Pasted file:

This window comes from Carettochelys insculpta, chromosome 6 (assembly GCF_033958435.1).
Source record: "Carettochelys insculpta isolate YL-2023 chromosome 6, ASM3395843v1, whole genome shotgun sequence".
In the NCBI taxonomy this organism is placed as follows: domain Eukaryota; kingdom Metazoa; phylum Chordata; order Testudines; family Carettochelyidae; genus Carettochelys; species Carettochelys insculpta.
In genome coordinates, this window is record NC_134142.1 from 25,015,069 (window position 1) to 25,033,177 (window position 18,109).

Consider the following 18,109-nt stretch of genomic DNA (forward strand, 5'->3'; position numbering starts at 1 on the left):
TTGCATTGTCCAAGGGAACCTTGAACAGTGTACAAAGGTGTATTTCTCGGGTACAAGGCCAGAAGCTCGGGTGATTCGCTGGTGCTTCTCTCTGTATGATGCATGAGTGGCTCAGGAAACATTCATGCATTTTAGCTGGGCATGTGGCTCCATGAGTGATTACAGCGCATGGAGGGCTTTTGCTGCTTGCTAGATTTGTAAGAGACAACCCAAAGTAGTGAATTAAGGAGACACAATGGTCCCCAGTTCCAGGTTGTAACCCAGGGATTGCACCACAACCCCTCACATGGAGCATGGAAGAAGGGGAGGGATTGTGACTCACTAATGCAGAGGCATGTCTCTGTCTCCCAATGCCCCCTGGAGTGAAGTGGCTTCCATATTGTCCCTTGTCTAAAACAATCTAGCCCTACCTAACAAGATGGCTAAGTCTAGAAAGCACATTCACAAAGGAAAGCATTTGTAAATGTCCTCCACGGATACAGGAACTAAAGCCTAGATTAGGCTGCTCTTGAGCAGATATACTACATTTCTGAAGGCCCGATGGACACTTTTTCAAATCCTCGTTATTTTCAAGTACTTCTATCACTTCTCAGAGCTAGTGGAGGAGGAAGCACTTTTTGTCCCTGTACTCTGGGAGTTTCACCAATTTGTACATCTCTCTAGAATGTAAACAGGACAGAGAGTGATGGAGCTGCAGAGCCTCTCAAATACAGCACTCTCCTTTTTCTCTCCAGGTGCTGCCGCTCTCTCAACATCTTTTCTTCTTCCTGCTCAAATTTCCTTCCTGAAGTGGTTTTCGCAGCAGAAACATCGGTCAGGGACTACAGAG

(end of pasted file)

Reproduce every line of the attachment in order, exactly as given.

This window comes from Carettochelys insculpta, chromosome 6 (assembly GCF_033958435.1).
Source record: "Carettochelys insculpta isolate YL-2023 chromosome 6, ASM3395843v1, whole genome shotgun sequence".
In the NCBI taxonomy this organism is placed as follows: domain Eukaryota; kingdom Metazoa; phylum Chordata; order Testudines; family Carettochelyidae; genus Carettochelys; species Carettochelys insculpta.
In genome coordinates, this window is record NC_134142.1 from 25,015,069 (window position 1) to 25,033,177 (window position 18,109).

Consider the following 18,109-nt stretch of genomic DNA (forward strand, 5'->3'; position numbering starts at 1 on the left):
TTGCATTGTCCAAGGGAACCTTGAACAGTGTACAAAGGTGTATTTCTCGGGTACAAGGCCAGAAGCTCGGGTGATTCGCTGGTGCTTCTCTCTGTATGATGCATGAGTGGCTCAGGAAACATTCATGCATTTTAGCTGGGCATGTGGCTCCATGAGTGATTACAGCGCATGGAGGGCTTTTGCTGCTTGCTAGATTTGTAAGAGACAACCCAAAGTAGTGAATTAAGGAGACACAATGGTCCCCAGTTCCAGGTTGTAACCCAGGGATTGCACCACAACCCCTCACATGGAGCATGGAAGAAGGGGAGGGATTGTGACTCACTAATGCAGAGGCATGTCTCTGTCTCCCAATGCCCCCTGGAGTGAAGTGGCTTCCATATTGTCCCTTGTCTAAAACAATCTAGCCCTACCTAACAAGATGGCTAAGTCTAGAAAGCACATTCACAAAGGAAAGCATTTGTAAATGTCCTCCACGGATACAGGAACTAAAGCCTAGATTAGGCTGCTCTTGAGCAGATATACTACATTTCTGAAGGCCCGATGGACACTTTTTCAAATCCTCGTTATTTTCAAGTACTTCTATCACTTCTCAGAGCTAGTGGAGGAGGAAGCACTTTTTGTCCCTGTACTCTGGGAGTTTCACCAATTTGTACATCTCTCTAGAATGTAAACAGGACAGAGAGTGATGGAGCTGCAGAGCCTCTCAAATACAGCACTCTCCTTTTTCTCTCCAGGTGCTGCCGCTCTCTCAACATCTTTTCTTCTTCCTGCTCAAATTTCCTTCCTGAAGTGGTTTTCGCAGCAGAAACATCGGTCAGGGACTACAGAG